West Valley Medical Center - February 05, 2015

Technology can be a wonderful thing. Video chatting with family or friends halfway across the world has never been easier. Sending electronic messages wirelessly to anyone anywhere is a snap.

You can even order all your household supplies online and have them delivered to your door tomorrow.

But with the good also comes the bad.

Having the world and social media at the palm of your hands 24/7 has cut into sleep, outdoor activity, and connecting with people in real life all key ingredients for health and wellbeing.

You're Losing Sleep

The National Sleep Foundation (NSF) recommends getting seven to nine hours of sleep each night for adults.

Not getting enough sleep can lead to:

  • weight gain
  • depression
  • increased stress
  • higher risk for chronic disease
  • impaired judgement
  • death

Source: Centers for Disease Control and Prevention

Our gadgets and the temptation to spend hours on Facebook, checking email one last time, or watching cat videos on YouTube can cut into precious sleep time.

26% of parents and 16% of kis confess to checking emails and texts after going to bed. Source: National Sleep Foundation 2014 Sleep in America poll

The National Sleep Foundation (NSF) suggests these tips to get better sleep.

  1. Power down early. The light from screens can be activating to the brain. So turn your gadgets off an hour before bed.
  2. Start a relaxing wind down routine. Read a book, spend time journaling, or meditating. You'll be better able to unwind and get a restful night's sleep.
  3. Change your settings. If you can't turn the gadgets off completely, at least put them on silent or airplane mode. This way your sleep won't be interrupted by beeps, chirps, and blinking lights.
  4. Keep technology out of the bedroom. If having your tablet, smartphone and e-reader close by is too tempting, especially in the evenings, put them in a different room before going to bed.

Your Posture is Suffering

Text neck or forward head posture is when thehead, neck and shoulders are overused from leaning forward and looking down at phones, laptops and tablets, according to the Text Neck Institute.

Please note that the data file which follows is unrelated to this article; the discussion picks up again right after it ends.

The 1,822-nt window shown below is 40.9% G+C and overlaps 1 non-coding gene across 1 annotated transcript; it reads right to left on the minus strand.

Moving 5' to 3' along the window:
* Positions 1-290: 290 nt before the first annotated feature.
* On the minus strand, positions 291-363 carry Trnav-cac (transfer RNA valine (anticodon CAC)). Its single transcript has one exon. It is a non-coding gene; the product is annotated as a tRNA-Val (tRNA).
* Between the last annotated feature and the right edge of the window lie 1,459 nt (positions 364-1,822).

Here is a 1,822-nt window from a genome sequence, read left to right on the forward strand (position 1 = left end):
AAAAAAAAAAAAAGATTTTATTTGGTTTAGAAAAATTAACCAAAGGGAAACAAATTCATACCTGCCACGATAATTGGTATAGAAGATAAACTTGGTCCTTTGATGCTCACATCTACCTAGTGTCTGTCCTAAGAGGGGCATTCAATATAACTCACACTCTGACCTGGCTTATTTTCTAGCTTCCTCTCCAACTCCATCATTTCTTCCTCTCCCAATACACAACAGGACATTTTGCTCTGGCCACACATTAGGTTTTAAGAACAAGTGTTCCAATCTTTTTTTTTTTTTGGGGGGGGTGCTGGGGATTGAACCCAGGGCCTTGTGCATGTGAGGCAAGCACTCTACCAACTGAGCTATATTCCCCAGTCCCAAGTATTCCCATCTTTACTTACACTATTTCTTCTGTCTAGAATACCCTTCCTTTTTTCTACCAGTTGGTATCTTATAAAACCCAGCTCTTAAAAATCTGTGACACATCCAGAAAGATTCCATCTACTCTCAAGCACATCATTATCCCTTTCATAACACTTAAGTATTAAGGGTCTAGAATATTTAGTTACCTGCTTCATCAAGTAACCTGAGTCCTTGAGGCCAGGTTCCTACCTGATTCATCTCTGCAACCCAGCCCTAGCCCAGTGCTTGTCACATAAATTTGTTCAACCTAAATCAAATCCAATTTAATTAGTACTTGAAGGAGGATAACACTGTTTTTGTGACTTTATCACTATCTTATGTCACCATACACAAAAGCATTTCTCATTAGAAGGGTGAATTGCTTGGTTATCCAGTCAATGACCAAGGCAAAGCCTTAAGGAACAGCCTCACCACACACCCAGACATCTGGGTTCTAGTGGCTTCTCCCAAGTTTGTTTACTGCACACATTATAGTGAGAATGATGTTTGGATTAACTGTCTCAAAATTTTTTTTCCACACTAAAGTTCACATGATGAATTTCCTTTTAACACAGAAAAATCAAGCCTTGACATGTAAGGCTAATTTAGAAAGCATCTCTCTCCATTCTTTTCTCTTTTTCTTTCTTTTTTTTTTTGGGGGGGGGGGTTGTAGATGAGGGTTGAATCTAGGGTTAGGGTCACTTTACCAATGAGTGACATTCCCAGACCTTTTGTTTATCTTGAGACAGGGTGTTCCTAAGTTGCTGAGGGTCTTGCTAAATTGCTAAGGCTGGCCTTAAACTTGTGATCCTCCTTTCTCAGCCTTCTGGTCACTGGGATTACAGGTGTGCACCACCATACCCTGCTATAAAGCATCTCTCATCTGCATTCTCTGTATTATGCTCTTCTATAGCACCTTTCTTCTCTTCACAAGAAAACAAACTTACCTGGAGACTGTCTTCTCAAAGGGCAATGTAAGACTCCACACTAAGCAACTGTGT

This type of poor posture can cause headaches and pain in the neck, shoulders and arms. Instead of slumping over, bring your gadget to eye level. Hold your smartphone up or lower your seat in front of your laptop.

Exercises that strengthen the neck and increase range of motion can counter text neck, according to the North American Spine Society. This could include neck rotations: When you're in a neutral position, slowly turn your head as far left as you can for 5 seconds, then right for 5 seconds.

You're Not Getting Enough Physical Activity

The Centers for Disease Control and Prevention (CDC) recommends getting 150 minutes a week of moderately intense exercise and spending two or more days on strength training for all muscles.

But time spent on a gadget leaves less time for exercise.

13.6 hours: average time per person per day spent consuming media in 2012. Source: Institute for Communication Technology Management (CTM), October 2013

If you take the NSF's recommendation of getting seven to nine hours of sleep a night, you're only awake 15-17 hours a day. So spending close to 14 hours a day on your gadget is a lot of time.

Instead of watching your favorite sport, go out and play. Besides, you can always check email and Facebook on the treadmill.